This section explains distance calculations in SportTracks
Why does the distance in the device and SportTracks differ?
Short explanation: There are many ways to calculate GPS length, and a number of ways to compensate for GPS problems.
A GPS device can find the accuracy for each position and may try to compensate. Programs like ST reports the distance from the GPS position that device reports only.
The device have access to more information than it exports, for instance number of satellites, accuracy and in some situations activity types. Some devices like Garmin will use that information to estimate the distance it finds most likely. Therefore the distance can decrease if you turn around the way you came. The device believes that it has made a mistake. This compensation makes a difference mostly for slow activities, like running where the GPS accuracy error is large compared to the speed.
Some devices like some firmware versions of Garmin Edge 705 uses the speed/cadence sensor if available to calculate distance instead of using GPS.
Device distance does normally not include elevation, only using 2D calculations, as GPS elevation is very unreliable.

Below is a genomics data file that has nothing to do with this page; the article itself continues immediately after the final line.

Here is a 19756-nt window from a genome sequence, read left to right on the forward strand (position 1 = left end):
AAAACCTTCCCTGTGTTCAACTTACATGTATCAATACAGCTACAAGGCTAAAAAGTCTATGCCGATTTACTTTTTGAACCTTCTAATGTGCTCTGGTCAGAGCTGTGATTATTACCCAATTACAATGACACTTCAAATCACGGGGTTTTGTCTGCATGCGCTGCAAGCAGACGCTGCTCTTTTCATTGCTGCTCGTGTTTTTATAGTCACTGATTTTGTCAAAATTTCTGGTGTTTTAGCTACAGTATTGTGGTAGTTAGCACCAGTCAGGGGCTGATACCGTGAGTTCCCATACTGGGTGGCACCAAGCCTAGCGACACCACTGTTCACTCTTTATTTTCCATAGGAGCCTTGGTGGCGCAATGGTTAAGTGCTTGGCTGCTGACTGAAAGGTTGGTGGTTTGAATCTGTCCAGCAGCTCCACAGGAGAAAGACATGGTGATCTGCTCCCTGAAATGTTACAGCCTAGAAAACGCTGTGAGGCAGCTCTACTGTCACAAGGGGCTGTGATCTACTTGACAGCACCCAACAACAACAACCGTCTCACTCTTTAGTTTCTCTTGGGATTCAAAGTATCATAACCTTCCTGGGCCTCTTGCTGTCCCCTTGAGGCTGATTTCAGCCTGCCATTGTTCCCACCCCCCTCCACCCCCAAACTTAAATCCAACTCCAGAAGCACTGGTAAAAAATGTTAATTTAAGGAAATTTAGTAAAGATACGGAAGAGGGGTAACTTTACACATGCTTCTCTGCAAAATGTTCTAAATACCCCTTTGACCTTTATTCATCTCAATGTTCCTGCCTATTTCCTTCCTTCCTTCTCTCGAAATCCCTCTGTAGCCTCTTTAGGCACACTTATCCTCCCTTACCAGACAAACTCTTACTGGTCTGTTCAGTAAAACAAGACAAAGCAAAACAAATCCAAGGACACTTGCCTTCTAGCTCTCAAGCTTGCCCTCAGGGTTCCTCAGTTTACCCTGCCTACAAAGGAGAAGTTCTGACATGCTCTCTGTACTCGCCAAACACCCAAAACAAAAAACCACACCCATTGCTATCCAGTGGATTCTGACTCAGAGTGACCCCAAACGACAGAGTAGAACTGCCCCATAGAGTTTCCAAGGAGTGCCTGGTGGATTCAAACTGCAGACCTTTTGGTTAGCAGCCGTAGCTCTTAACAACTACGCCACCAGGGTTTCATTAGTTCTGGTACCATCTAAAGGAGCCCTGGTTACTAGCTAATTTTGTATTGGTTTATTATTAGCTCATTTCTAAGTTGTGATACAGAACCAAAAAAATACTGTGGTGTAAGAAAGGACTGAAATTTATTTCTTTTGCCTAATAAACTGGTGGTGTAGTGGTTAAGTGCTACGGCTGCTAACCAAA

Include elevation (when it is correct) or not is not major difference. For instance a 10% hill (100m height difference in 1 km) will contribute 0.4% only to the distance.
Post processing programs like ST have different algorithms to calculate distance. The biggest difference is if elevation is included or not, but there are other differences too: The earth is not perfectly round, so the distance between two points is not always the same. These distance differences are small, most differences from one program to another is likely for other reasons like pause handling.
Some algorithms have filters as well to ignore bad points and to "smooth" the distance between the points.
The formula ST uses.
SportTracks always uses the GPS points to calculate the distance, never the distance the device reports. You can get ST report the distance for the complete activity by using manual calculations.
SportTracks uses this approach consistently for all devices, also those that report the detailed distance and to allow you to adjust the activity on the map. You can see and adjust incorrect points.
If the GPS track is very incorrect (for instance GPS on for an indoor activity), delete it. See here
Then, what is best?
There is no best algorithm. Device distance calculation may be better than programs like ST directly (for reasons explained above) but with ST you can see the points on the map and correct the data, so ST can be better.
If you zoom in to the map you will see that the GPS points differ from your actual route occasionally.
Since GPS accuracy is about 5m, it is not strange that the path is off, it is more amazing that the calculation is as accurate as it is, normally between 0,1% and 1%. A calibrated bike computer is better, but a foot pod can have larger error and treadmills often have an error like 5%. Controversy about GPS devices is often because the difference can be seen.